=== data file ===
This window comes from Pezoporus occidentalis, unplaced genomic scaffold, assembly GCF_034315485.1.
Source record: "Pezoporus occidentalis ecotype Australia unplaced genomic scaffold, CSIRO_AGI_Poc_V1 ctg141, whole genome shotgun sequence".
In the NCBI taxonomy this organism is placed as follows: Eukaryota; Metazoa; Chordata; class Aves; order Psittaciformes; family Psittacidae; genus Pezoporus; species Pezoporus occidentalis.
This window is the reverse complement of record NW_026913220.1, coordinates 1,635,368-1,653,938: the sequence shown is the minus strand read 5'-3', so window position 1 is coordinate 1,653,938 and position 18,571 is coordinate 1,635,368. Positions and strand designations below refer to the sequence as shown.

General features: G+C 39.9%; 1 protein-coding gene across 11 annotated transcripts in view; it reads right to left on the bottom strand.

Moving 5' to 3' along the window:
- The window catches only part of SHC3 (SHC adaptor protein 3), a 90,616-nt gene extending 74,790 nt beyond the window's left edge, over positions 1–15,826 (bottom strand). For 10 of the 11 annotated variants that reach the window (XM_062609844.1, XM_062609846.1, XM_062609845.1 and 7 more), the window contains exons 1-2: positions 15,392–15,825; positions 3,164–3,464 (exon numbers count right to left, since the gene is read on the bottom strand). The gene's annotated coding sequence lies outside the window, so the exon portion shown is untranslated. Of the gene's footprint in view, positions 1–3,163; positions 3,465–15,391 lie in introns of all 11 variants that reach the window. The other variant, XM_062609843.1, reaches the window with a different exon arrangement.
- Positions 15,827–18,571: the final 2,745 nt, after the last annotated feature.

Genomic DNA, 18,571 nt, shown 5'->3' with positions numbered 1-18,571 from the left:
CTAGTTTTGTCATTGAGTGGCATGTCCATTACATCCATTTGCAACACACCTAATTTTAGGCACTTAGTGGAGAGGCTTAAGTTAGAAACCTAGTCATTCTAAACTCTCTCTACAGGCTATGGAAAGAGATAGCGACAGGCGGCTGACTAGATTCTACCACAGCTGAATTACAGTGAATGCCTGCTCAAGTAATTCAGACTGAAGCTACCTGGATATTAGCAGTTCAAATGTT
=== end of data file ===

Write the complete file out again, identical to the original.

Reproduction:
This window comes from Pezoporus occidentalis, unplaced genomic scaffold, assembly GCF_034315485.1.
Source record: "Pezoporus occidentalis ecotype Australia unplaced genomic scaffold, CSIRO_AGI_Poc_V1 ctg141, whole genome shotgun sequence".
In the NCBI taxonomy this organism is placed as follows: Eukaryota; Metazoa; Chordata; class Aves; order Psittaciformes; family Psittacidae; genus Pezoporus; species Pezoporus occidentalis.
This window is the reverse complement of record NW_026913220.1, coordinates 1,635,368-1,653,938: the sequence shown is the minus strand read 5'-3', so window position 1 is coordinate 1,653,938 and position 18,571 is coordinate 1,635,368. Positions and strand designations below refer to the sequence as shown.

General features: G+C 39.9%; 1 protein-coding gene across 11 annotated transcripts in view; it reads right to left on the bottom strand.

Moving 5' to 3' along the window:
- The window catches only part of SHC3 (SHC adaptor protein 3), a 90,616-nt gene extending 74,790 nt beyond the window's left edge, over positions 1–15,826 (bottom strand). For 10 of the 11 annotated variants that reach the window (XM_062609844.1, XM_062609846.1, XM_062609845.1 and 7 more), the window contains exons 1-2: positions 15,392–15,825; positions 3,164–3,464 (exon numbers count right to left, since the gene is read on the bottom strand). The gene's annotated coding sequence lies outside the window, so the exon portion shown is untranslated. Of the gene's footprint in view, positions 1–3,163; positions 3,465–15,391 lie in introns of all 11 variants that reach the window. The other variant, XM_062609843.1, reaches the window with a different exon arrangement.
- Positions 15,827–18,571: the final 2,745 nt, after the last annotated feature.

Genomic DNA, 18,571 nt, shown 5'->3' with positions numbered 1-18,571 from the left:
CTAGTTTTGTCATTGAGTGGCATGTCCATTACATCCATTTGCAACACACCTAATTTTAGGCACTTAGTGGAGAGGCTTAAGTTAGAAACCTAGTCATTCTAAACTCTCTCTACAGGCTATGGAAAGAGATAGCGACAGGCGGCTGACTAGATTCTACCACAGCTGAATTACAGTGAATGCCTGCTCAAGTAATTCAGACTGAAGCTACCTGGATATTAGCAGTTCAAATGTT